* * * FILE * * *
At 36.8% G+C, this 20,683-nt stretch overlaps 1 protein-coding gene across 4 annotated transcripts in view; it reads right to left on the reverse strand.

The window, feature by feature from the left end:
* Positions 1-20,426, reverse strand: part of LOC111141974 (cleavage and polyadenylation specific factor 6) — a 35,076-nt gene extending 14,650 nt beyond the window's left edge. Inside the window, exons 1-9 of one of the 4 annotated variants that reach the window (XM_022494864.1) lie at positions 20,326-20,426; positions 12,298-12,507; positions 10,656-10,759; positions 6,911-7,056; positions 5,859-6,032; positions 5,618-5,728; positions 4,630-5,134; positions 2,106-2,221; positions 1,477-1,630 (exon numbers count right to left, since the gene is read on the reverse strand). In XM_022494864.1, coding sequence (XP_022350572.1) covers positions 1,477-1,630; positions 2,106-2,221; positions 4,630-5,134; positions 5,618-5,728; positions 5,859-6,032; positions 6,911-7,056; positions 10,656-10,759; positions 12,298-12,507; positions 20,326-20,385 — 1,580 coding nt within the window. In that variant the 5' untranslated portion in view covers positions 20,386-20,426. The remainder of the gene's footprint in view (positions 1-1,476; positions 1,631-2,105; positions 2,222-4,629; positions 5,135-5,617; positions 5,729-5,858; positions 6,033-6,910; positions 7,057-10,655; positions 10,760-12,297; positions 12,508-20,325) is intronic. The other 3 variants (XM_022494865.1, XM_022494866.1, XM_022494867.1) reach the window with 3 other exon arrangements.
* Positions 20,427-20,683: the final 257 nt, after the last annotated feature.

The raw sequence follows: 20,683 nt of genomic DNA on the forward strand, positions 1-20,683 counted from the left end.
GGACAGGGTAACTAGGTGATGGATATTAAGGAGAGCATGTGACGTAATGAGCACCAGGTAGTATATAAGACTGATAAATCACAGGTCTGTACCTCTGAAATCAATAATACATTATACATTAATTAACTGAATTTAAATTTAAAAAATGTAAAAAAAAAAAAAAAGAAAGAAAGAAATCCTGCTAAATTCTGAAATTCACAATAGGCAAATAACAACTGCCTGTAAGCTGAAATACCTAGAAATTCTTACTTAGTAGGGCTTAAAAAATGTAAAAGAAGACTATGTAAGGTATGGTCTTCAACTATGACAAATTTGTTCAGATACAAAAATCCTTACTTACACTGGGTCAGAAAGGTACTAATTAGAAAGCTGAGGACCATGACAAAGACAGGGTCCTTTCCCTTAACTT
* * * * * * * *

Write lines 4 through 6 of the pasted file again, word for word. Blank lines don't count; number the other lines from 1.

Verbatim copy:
* Positions 20,427-20,683: the final 257 nt, after the last annotated feature.

The raw sequence follows: 20,683 nt of genomic DNA on the forward strand, positions 1-20,683 counted from the left end.
GGACAGGGTAACTAGGTGATGGATATTAAGGAGAGCATGTGACGTAATGAGCACCAGGTAGTATATAAGACTGATAAATCACAGGTCTGTACCTCTGAAATCAATAATACATTATACATTAATTAACTGAATTTAAATTTAAAAAATGTAAAAAAAAAAAAAAAGAAAGAAAGAAATCCTGCTAAATTCTGAAATTCACAATAGGCAAATAACAACTGCCTGTAAGCTGAAATACCTAGAAATTCTTACTTAGTAGGGCTTAAAAAATGTAAAAGAAGACTATGTAAGGTATGGTCTTCAACTATGACAAATTTGTTCAGATACAAAAATCCTTACTTACACTGGGTCAGAAAGGTACTAATTAGAAAGCTGAGGACCATGACAAAGACAGGGTCCTTTCCCTTAACTT